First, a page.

If he has a reaction, there is a nurse nearby to administer a health regime to save his life. If he has an overdose, a nurse is there to administer naltrexone to counter the effect of the drug.

While he is in the facility he is exposed to a regime of education designed to help him off the drugs as part of a whole-of-patient regime. He is also subjected to voluntary health assessments relative to his drug dependence and the correlation of drug use and general poor quality health is explained to him.

The officers are not at risk because the whole episode is supervised by the health staff who are trained in this type of work.

When Prisoner 248 is finished in the health centre, he is escorted back to the cells or the yards. He is not under the influence of the drugs to the same extent as would be case if he was not supervised.

Before anyone accuses me of avoiding the issue of drugs being in the prison at all, my view is that the officers still should be trying to stop the drugs getting in but need to be realistic about the success of their endeavours. I see no conflict at all in having two separate systems to achieve the safety of both officers and inmates.

The CPSU needs to understand that drug dependence is a health issue and the health professionals are best place d to deal with it. Corrections officers are not experts in this field and the attitude of the union continues to put officers at risk by opposing a system which prevents the spread of blood borne disease and which controls the effects of drugs ingested by prisoners. A person high on drugs is best handled by a health professional.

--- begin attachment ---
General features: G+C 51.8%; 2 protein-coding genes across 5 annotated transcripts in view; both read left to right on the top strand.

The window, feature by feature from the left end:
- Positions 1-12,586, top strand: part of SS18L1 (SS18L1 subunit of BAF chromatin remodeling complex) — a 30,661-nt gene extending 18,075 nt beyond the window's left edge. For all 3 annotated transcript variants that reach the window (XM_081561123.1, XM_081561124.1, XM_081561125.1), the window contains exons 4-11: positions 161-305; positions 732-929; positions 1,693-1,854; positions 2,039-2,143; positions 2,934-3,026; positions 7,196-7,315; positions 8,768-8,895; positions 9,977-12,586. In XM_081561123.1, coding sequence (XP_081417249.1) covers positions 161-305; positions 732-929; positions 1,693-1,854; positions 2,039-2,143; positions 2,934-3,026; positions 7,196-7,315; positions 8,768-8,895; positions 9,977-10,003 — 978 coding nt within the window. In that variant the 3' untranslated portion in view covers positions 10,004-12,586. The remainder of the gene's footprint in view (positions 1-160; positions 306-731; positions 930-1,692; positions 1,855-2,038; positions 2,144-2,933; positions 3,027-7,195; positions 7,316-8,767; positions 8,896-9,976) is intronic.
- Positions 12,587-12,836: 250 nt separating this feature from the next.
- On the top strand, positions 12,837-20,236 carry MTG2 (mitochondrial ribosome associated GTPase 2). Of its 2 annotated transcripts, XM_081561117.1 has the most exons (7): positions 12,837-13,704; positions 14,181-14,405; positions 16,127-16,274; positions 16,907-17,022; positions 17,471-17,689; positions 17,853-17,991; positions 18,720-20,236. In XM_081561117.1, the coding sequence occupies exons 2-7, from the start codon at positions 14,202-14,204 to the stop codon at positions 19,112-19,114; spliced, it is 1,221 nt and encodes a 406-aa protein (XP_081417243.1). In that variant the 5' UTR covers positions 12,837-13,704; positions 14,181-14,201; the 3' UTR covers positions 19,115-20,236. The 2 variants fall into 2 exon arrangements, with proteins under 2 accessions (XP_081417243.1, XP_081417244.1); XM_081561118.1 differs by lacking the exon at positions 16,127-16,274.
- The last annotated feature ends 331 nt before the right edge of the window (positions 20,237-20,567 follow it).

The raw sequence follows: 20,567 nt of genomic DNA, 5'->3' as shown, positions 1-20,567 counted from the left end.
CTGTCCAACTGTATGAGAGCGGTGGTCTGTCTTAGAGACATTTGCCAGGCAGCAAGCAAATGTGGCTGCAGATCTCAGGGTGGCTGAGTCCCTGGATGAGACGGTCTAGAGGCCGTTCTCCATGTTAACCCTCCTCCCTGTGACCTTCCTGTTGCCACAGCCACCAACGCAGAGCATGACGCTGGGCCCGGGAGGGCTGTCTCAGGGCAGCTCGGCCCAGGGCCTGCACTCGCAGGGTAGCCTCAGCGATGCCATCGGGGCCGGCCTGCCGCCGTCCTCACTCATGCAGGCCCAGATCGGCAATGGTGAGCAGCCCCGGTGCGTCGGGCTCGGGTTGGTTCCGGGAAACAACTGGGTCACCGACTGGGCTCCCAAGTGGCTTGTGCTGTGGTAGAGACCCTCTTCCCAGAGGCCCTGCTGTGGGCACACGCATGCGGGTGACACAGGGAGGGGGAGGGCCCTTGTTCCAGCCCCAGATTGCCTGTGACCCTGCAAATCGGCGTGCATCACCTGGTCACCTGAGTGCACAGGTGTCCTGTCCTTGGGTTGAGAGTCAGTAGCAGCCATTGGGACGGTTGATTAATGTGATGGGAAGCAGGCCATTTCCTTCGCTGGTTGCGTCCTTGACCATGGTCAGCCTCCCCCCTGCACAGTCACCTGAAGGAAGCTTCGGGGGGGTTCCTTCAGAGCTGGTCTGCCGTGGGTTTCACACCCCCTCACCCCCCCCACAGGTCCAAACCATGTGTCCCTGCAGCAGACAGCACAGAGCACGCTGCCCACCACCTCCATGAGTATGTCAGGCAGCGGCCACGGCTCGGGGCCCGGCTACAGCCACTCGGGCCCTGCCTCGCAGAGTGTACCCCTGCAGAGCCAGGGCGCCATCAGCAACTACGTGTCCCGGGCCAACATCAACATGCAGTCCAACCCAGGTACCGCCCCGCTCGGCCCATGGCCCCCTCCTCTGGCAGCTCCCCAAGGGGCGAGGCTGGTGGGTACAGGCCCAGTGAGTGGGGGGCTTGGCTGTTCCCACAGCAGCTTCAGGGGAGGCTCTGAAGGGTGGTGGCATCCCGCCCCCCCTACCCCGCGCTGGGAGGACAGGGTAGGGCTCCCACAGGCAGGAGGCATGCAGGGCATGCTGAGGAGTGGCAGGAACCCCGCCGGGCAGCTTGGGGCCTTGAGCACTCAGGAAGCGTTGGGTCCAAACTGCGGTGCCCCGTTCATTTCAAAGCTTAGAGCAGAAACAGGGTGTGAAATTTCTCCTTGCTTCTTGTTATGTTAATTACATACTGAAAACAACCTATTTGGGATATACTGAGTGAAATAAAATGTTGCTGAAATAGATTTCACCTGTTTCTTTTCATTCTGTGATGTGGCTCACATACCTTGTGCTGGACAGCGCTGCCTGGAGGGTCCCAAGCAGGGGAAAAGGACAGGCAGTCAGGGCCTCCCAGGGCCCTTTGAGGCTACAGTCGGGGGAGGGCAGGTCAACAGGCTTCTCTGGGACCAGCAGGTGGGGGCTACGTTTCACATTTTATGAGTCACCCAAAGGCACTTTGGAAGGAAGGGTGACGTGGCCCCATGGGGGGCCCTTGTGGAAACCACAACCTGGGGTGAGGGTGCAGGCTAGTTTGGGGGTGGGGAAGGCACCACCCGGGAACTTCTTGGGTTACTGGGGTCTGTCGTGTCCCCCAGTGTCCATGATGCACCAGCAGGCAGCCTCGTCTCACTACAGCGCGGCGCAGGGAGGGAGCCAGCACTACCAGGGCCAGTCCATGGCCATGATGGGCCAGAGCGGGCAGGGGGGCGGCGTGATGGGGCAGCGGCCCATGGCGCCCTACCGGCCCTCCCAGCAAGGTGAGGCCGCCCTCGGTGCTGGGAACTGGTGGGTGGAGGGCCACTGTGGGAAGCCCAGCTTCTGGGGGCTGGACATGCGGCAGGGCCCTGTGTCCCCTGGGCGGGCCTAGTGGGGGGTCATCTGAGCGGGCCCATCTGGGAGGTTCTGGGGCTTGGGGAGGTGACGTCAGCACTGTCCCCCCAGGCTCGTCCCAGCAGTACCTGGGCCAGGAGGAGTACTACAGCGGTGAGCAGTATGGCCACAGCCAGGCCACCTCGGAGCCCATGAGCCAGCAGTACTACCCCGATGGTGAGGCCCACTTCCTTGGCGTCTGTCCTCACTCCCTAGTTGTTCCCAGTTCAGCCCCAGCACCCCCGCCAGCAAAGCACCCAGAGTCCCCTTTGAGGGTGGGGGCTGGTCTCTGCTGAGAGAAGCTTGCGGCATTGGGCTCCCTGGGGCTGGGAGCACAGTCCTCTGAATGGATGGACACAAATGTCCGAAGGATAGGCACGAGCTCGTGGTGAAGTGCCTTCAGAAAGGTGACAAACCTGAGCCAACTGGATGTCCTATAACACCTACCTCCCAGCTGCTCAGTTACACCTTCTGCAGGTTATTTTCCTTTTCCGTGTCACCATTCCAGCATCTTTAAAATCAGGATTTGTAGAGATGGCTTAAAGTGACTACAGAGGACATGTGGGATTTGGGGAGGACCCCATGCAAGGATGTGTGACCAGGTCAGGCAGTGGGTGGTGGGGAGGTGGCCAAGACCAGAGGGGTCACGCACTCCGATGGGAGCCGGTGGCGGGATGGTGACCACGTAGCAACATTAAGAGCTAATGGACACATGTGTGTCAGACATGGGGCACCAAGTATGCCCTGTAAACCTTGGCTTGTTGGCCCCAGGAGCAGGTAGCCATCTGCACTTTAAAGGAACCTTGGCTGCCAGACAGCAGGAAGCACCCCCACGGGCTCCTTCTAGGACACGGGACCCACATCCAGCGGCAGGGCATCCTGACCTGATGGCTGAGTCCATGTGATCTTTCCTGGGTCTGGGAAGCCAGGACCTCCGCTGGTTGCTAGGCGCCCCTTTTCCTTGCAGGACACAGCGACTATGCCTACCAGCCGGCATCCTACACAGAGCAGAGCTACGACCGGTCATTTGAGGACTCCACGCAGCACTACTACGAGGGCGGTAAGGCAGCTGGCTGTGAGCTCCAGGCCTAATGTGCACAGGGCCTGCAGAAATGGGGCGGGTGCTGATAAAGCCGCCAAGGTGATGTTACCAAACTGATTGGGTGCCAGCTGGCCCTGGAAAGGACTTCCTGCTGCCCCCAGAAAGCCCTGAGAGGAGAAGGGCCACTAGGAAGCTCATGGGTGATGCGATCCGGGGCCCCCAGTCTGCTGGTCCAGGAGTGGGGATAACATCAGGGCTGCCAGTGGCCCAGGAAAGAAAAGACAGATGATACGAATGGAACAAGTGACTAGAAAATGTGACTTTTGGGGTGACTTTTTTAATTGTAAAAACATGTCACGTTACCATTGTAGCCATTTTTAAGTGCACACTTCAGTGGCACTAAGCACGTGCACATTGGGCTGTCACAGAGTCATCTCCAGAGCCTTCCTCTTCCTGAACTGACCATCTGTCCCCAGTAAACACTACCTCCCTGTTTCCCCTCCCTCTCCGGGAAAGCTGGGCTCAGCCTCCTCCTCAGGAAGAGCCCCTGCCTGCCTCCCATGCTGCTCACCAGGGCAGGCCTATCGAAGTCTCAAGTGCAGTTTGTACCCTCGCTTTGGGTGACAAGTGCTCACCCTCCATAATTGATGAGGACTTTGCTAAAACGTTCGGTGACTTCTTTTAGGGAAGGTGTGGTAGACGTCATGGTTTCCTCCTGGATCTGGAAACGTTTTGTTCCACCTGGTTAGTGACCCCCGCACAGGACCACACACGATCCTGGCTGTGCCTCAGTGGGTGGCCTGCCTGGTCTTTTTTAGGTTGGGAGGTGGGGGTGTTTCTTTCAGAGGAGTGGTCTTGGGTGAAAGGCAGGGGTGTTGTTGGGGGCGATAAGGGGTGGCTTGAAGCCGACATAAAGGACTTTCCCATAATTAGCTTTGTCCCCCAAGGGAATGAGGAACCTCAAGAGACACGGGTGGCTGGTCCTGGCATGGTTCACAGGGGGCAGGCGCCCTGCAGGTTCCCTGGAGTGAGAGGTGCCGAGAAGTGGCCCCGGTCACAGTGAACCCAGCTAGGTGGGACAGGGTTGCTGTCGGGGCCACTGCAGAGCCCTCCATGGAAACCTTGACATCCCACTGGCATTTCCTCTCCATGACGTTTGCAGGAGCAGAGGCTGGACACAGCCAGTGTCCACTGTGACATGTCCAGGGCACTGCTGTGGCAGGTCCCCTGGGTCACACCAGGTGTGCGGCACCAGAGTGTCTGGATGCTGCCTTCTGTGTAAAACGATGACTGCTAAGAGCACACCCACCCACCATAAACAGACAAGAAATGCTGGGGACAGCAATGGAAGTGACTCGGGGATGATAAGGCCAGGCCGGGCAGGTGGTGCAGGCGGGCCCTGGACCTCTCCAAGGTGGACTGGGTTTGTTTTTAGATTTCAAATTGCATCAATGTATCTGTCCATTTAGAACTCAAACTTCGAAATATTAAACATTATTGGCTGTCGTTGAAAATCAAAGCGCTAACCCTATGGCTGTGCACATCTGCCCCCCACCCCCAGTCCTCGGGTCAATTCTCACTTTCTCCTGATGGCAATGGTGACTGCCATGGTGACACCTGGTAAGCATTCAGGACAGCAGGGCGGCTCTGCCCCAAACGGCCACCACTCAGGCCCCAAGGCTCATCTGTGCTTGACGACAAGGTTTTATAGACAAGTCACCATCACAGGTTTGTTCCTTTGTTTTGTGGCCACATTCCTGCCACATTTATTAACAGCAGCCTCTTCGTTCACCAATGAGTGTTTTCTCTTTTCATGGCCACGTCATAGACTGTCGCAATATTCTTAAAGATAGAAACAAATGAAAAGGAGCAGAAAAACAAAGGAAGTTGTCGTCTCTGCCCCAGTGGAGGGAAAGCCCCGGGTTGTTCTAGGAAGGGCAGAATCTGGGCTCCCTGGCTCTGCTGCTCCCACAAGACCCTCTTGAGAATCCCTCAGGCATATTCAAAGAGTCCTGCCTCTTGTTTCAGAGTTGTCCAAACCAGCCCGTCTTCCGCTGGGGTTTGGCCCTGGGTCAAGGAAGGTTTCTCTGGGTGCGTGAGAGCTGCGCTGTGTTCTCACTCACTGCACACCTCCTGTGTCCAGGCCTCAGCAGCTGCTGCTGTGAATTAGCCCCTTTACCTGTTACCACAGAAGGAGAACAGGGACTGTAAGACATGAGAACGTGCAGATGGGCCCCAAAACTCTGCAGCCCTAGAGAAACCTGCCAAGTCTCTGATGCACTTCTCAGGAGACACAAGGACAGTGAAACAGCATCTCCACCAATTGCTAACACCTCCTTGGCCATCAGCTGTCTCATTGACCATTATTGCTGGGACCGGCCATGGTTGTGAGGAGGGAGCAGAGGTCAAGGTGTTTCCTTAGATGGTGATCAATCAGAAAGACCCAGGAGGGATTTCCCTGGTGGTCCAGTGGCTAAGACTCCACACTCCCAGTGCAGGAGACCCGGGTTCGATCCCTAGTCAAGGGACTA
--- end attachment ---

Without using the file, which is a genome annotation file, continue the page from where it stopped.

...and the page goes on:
The community at large needs to know that the objections of the CPSU do not acknowledge that there is a facility in the AMC which is not within their authority and which is well able to handle this issue. Further, Directions ACT can administer a safe injecting place just as they do in Civic.

Also, the terminology is misleading. Sure, dirty needles are exchanged for clean ones, but clean ones are available even if there are none to be swapped. The clinical oversight of people is more important than the needle swap. Having the opportunity of talking people around is missed in the AMC and I put this at the feet of the CPSU.

Right now, due to some dogmatic attitude opposing a safe injecting place in the AMC, prisoners’ lives are at risk and so too are the lives of the officers. This opposition is madness and the CPSU needs to be called on it.

They should get with the program and support it.

What’s Your opinion?